Pre-Tenure: Harrison and Caroline moved to Indianapolis where he set up a law practice. This was difficult, as there was little money and Caroline was pregnant. She briefly returned to Ohio in order to give birth with her mother by her side. Unfortunately, soon after returning home, the Harrison house burned down. Caroline’s second pregnancy in 1858 was also stressful, as Harrison was always busy with work.
Harrison served in the Civil War for the Union whilst Caroline worked for charitable causes. Their letters were filled with love and served to mend their relationship. Harrison got involved with politics after the war ended and found his star rising. Caroline continued to be involved with charity, learned china painting and hosted parties. Their home was the centre of social activity in Indianapolis. She continued with her love of the arts and gardening. The family, however, remained poor.
Harrison won the 1888 election and the family went to DC.
Tenure and Death: Caroline’s charm, wit and energy helped take the edge off her husband’s dour personality. Unfortunately, Caroline suffered from illness so did not attend many social occasions. She used Congressional funds to refurbish the White House to her liking. Caroline made china painting popular, became president of the Daughters of the American Revolution and added more to the conservatory. She was approached by Johns Hopkins for funding but refused unless they admitted women, which they did. Caroline also introduced the first White House Christmas tree.
In 1891, Caroline fell ill with tuberculosis. She became deeply depressed. Unfortunately, tuberculosis was not something Caroline could beat. She spent summer 1892 away in order to boost her health but that failed. Caroline died in October 1892 at only 60.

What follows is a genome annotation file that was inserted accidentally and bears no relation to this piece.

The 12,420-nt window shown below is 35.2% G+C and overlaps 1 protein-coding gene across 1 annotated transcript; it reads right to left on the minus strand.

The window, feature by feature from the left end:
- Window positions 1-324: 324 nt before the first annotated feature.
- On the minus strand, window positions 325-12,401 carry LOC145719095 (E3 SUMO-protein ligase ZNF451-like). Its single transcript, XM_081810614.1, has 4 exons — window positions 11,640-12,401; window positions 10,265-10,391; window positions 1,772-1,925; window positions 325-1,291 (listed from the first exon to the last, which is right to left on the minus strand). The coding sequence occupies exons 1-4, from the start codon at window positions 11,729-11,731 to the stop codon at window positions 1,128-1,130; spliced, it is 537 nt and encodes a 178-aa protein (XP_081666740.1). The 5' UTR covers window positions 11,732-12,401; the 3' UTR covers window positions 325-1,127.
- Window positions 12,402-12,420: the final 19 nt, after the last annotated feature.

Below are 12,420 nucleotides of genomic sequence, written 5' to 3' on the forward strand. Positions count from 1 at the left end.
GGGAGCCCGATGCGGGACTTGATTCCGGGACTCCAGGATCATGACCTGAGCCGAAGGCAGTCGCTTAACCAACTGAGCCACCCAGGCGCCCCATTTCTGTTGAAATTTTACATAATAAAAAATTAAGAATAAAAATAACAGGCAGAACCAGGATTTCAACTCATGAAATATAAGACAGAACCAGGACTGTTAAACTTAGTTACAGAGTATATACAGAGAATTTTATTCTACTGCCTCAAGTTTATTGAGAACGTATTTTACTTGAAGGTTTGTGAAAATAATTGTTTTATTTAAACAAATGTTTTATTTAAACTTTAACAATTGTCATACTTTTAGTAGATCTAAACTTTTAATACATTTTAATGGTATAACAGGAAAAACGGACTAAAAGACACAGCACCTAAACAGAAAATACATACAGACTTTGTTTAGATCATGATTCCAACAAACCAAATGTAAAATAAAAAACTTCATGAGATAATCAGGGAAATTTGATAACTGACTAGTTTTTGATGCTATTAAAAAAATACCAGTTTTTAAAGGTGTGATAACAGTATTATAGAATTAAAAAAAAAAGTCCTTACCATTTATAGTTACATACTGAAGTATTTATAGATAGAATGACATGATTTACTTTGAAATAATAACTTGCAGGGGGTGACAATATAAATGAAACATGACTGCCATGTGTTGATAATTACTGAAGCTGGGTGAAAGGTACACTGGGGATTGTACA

After Caroline died and his time in the White House ended, Harrison married her niece- and their children’s cousin- Mary Lord Dimmick.
Appearance and Character: Caroline was a petite lady with brown hair and brown eyes. She was said to be very pretty when she was young before ill health took over. As a person, Caroline was kind, warm, intelligent, civic-minded and artistic. She enjoyed being part of organisations, being charitable and anything to do with the arts. Caroline was very open-minded about women’s rights and insisted that Johns Hopkins accept women if they wanted her money. She raised her children whilst her husband was working or at war.
Advocacy: Several issues, mainly the arts and community organisations
Mary McKee (née Harrison)- The Estranged
- April 3, 1858-October 28, 1930
- Tenure: 1892-1893
- Children: Benjamin, Mary
- Relation to President: Daughter
Early Life: Mary Harrison was born to Benjamin and Caroline. She was their second child and only living daughter- a sister was born and died in 1861. Mary was educated in public schools in Indianapolis.
She met her husband, James McKee, in Indianapolis. They had two children.
Hostess and After: Mary and her family moved into the White House for the last few months of her father’s term. Little is known about her time beyond that she assisted in hosting duties.
In 1896, Benjamin Harrison married Mary Lord Dimmick. Mary was Caroline Harrison’s niece and served as her social secretary. This also made her Mary and Russell Harrison’s cousin. She was actually a month younger than Mary McKee. Russell and Mary were horrified with their father marrying their cousin and a woman twenty-five years his junior. They did not attend the wedding. Whilst Russell eventually reconciled with her father, Mary never saw him again. She arrived too late to see him before he died.
Appearance and Character: Mary had a youthful face with dark eyes. We know little of her character, but she seemed to care enough about her father to serve as his hostess. She clearly held a grudge as evidenced by her reaction to the marriage of her father and her cousin. Nevertheless, Mary attempted to see Harrison before he died.